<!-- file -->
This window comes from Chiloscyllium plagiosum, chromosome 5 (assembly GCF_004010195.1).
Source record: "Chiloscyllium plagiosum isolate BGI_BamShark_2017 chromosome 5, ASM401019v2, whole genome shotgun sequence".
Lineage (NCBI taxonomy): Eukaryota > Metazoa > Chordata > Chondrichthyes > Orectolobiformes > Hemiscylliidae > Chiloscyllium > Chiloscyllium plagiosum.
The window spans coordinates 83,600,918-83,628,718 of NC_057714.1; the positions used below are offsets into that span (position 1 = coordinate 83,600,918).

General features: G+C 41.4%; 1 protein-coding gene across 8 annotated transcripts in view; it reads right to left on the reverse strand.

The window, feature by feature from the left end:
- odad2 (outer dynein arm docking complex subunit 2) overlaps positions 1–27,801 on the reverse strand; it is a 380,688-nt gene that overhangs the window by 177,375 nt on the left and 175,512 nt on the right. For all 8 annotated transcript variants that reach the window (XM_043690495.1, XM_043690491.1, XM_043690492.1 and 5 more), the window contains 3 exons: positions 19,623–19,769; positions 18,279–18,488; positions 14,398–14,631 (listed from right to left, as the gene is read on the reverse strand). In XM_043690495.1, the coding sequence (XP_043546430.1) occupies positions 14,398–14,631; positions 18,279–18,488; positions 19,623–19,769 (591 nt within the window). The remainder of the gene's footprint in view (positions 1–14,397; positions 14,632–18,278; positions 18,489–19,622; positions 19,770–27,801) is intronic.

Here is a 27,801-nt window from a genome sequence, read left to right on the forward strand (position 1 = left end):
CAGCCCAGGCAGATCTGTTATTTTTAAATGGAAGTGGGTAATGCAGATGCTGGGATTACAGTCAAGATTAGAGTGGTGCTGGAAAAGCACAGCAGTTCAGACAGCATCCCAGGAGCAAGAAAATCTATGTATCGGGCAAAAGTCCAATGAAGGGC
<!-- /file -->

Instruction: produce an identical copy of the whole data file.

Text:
This window comes from Chiloscyllium plagiosum, chromosome 5 (assembly GCF_004010195.1).
Source record: "Chiloscyllium plagiosum isolate BGI_BamShark_2017 chromosome 5, ASM401019v2, whole genome shotgun sequence".
Lineage (NCBI taxonomy): Eukaryota > Metazoa > Chordata > Chondrichthyes > Orectolobiformes > Hemiscylliidae > Chiloscyllium > Chiloscyllium plagiosum.
The window spans coordinates 83,600,918-83,628,718 of NC_057714.1; the positions used below are offsets into that span (position 1 = coordinate 83,600,918).

General features: G+C 41.4%; 1 protein-coding gene across 8 annotated transcripts in view; it reads right to left on the reverse strand.

The window, feature by feature from the left end:
- odad2 (outer dynein arm docking complex subunit 2) overlaps positions 1–27,801 on the reverse strand; it is a 380,688-nt gene that overhangs the window by 177,375 nt on the left and 175,512 nt on the right. For all 8 annotated transcript variants that reach the window (XM_043690495.1, XM_043690491.1, XM_043690492.1 and 5 more), the window contains 3 exons: positions 19,623–19,769; positions 18,279–18,488; positions 14,398–14,631 (listed from right to left, as the gene is read on the reverse strand). In XM_043690495.1, the coding sequence (XP_043546430.1) occupies positions 14,398–14,631; positions 18,279–18,488; positions 19,623–19,769 (591 nt within the window). The remainder of the gene's footprint in view (positions 1–14,397; positions 14,632–18,278; positions 18,489–19,622; positions 19,770–27,801) is intronic.

Here is a 27,801-nt window from a genome sequence, read left to right on the forward strand (position 1 = left end):
CAGCCCAGGCAGATCTGTTATTTTTAAATGGAAGTGGGTAATGCAGATGCTGGGATTACAGTCAAGATTAGAGTGGTGCTGGAAAAGCACAGCAGTTCAGACAGCATCCCAGGAGCAAGAAAATCTATGTATCGGGCAAAAGTCCAATGAAGGGC